Night falls quickly as we sit among the huge granite boulders and the giant baobab trees. The root-like branches claw the sky as if begging to be anchored in the parched earth below. The sunset blazes turning the giant granite boulders pink. The Pans are eerie, lunar-like and hauntingly beautiful.

I wish that I could share this moment with my sister but I remember her words, “Live for every moment because you can’t get it back.”

I know that travelling is not just about discovering new places. It’s about growing, learning, and experiencing gratitude. I also know that this safari is about discovering that ‘I can do this!’

Headlights on, we slot in behind the second vehicle and we follow a swirling dust-cloud across the crust of the Pans. The second vehicle soon loses sight of the lead vehicle, but six drivers have each faithfully followed the dust-bowl in front of them, so now we’re all lost. Once again the men get into a huddle and crack open St Louis beers. Note to self: Check if St Louis is the Patron Saint of Botswana.

The women are calm and climb out of their cars to chat. Okay my gut is starting to unknot. I can do this! Note to Bruce: Make sure that you’re second in the convoy tomorrow, right behind the leader.

It’s takes five hours to travel 100kms across the Pans to reach Maun, ‘Place of Reeds.’ A woman shoos a warthog out of her shop with a broom and pedestrians hastily step out of its path. A hand-painted sign leads us to a roadside vendor to weld the ladder.

Note to self: Read all brochures carefully before committing to a holiday. I re-read it. Yup! It says Sedia Lodge with restaurant facilities – it doesn’t say ‘camp next to Sedia Lodge on the banks of the River Thamalakane.’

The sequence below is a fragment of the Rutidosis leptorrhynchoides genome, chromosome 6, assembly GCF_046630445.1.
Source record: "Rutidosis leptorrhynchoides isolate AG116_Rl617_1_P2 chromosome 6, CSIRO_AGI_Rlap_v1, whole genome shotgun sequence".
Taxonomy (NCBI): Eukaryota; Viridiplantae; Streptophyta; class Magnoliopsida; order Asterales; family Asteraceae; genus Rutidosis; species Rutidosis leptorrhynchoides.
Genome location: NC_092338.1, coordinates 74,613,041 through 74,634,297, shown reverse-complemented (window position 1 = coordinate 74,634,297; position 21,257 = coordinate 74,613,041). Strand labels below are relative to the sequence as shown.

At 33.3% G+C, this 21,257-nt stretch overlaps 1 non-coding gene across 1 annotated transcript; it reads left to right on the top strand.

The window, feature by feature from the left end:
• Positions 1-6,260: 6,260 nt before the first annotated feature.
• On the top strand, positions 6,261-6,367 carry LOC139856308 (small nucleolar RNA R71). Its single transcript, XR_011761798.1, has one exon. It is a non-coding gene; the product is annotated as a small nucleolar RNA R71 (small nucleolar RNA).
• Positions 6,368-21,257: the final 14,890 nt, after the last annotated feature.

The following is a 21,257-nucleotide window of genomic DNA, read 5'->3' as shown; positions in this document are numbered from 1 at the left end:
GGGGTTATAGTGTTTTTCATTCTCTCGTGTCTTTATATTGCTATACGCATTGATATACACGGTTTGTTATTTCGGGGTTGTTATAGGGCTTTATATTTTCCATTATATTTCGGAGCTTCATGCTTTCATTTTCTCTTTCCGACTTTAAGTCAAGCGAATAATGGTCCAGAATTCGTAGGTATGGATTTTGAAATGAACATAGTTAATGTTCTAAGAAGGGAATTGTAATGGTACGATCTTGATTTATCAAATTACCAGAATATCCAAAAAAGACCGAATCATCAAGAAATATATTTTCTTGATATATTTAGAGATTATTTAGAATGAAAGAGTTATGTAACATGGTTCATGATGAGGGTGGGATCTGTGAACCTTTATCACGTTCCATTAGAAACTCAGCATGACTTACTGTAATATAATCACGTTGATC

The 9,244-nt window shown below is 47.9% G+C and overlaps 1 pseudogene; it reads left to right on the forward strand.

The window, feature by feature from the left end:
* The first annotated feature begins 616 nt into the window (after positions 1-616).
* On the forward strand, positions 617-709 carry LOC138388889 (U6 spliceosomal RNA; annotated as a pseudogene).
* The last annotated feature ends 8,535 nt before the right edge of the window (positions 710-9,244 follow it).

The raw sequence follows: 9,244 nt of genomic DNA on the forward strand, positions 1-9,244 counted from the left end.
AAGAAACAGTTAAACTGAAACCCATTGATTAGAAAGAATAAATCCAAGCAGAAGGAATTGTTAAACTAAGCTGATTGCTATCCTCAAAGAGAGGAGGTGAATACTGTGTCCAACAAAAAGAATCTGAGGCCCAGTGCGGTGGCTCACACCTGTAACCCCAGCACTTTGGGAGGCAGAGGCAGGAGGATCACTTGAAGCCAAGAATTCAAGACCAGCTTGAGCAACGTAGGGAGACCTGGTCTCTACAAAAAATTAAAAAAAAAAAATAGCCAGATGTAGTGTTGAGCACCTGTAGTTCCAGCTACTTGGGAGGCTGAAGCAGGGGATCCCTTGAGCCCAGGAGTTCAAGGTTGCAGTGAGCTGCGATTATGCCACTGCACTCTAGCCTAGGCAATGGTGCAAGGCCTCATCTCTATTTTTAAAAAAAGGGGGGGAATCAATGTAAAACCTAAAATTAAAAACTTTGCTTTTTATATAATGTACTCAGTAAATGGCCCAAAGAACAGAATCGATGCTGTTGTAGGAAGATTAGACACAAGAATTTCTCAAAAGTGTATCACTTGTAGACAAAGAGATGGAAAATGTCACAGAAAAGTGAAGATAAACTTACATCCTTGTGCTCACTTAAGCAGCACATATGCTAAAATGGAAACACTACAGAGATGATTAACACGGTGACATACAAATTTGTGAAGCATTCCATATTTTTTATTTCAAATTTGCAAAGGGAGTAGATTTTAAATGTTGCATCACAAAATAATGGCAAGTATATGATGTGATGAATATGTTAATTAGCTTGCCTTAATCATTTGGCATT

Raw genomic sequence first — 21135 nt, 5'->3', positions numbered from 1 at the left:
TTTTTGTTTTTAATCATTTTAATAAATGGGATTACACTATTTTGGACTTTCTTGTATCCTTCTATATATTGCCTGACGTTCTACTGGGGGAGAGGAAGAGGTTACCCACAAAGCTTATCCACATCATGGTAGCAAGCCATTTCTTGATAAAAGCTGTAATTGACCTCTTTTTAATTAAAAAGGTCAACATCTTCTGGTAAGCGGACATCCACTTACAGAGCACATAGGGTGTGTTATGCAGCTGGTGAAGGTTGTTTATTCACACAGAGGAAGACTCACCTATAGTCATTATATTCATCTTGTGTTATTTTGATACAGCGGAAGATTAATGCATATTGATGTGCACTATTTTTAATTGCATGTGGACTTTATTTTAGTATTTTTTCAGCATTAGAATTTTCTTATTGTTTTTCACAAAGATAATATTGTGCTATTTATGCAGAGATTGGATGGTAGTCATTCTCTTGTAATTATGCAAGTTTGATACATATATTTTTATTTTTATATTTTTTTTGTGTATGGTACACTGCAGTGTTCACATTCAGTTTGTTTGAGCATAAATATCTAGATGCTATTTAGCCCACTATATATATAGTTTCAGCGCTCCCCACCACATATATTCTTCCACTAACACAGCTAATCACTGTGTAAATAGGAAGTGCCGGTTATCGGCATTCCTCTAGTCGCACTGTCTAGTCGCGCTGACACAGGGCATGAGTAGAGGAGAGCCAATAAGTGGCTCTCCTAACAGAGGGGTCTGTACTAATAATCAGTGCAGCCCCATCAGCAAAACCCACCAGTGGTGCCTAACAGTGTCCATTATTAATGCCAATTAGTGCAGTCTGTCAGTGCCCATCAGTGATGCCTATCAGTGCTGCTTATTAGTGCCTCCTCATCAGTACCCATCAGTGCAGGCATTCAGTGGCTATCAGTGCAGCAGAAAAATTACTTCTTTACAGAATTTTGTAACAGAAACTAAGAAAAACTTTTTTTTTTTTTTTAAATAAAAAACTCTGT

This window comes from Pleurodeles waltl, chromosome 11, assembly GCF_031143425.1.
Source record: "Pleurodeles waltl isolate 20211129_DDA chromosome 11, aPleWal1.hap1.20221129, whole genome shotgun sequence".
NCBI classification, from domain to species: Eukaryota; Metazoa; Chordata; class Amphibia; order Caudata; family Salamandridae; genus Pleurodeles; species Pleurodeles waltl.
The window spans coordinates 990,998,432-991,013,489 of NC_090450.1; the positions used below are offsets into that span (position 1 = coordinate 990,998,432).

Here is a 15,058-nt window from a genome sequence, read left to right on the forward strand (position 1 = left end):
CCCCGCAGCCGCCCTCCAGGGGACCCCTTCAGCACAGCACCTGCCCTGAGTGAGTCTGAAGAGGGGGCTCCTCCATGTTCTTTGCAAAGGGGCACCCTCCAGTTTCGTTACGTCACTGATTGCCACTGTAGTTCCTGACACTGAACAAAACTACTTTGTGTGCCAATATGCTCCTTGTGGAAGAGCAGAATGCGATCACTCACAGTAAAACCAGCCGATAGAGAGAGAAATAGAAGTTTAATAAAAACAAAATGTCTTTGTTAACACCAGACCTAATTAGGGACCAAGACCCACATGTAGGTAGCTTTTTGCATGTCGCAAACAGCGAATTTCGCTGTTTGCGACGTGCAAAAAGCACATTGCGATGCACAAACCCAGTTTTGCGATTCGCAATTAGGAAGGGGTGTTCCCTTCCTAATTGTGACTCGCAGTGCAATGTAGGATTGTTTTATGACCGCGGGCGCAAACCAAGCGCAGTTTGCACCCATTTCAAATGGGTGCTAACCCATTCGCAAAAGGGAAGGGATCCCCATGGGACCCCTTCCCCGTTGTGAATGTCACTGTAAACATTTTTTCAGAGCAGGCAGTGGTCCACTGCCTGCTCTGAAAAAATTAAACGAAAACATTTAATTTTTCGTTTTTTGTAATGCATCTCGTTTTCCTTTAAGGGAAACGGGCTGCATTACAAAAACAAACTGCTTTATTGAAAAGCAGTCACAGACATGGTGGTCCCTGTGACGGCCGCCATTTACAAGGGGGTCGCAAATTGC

Nevertheless, we take our sundowners to the river bank to watch the sunset. Isn’t it strange how sunsets appear different in every country?

Our excitement is palpable as we board a Cessna to fly over The Okavango Delta.  It’s an exhilarating flight as our pilot skims the treetops and swoops down low giving us magnificent views of herds of buffalo, elephants, zebra, various antelope, giraffe, hippos and crocodiles. The Okavango Delta is 15 000 sq. kms of crystal clear water that winds through channels and islands. It’s lush, verdant and the life-blood of the thousands of species of mammals, birds, reptiles, insects and plants that thrive here… and then it mysteriously just disappears, fan-like, into the soft Kalahari sands.

We prepare for Xakanaxa. Our leader issues more instructions:

“You must be self-sufficient for the next six days! Stock up on food and water… Refuel the vehicles and jerry-cans… There will be no plug points for the next six days… Discard all citrus fruit.”

“Why?” I ask.

“Because the elephants will smell it and will come and fetch it!”

“Really? Even sealed inside my cooler-box?”

Our vehicles twist and sway in the soft sand. The two-way radio barks again: ”Engage four-wheel drive. Keep momentum. Don’t stop or you’ll sink into the soft sand.”

We head deep into Big Five Territory towards Xakanaxa, Moremi Game Reserve. There are two large elephants grazing on a jackalberry tree in our campsite. “Ignore them,” I’m told.

I can hear their stomachs rumbling. I stand at a safe distance, watching as the men crack open St Louis and the women begin to unpack their ‘stuff’.

Note to self: Do not pack your stuff in the bakkie first. You cannot reach your stuff over tool boxes, compressors, gas bottles, jerry cans, groceries, an industrial quantity of water, alcohol and cooler boxes the size of coffins.

Note to self: Make sure that you take everything that you think you may need up to your rooftop tent. You cannot come down again until daylight!

Darkness swallows the campsite and there are muffled sounds of hippos grunting in the nearby reeds.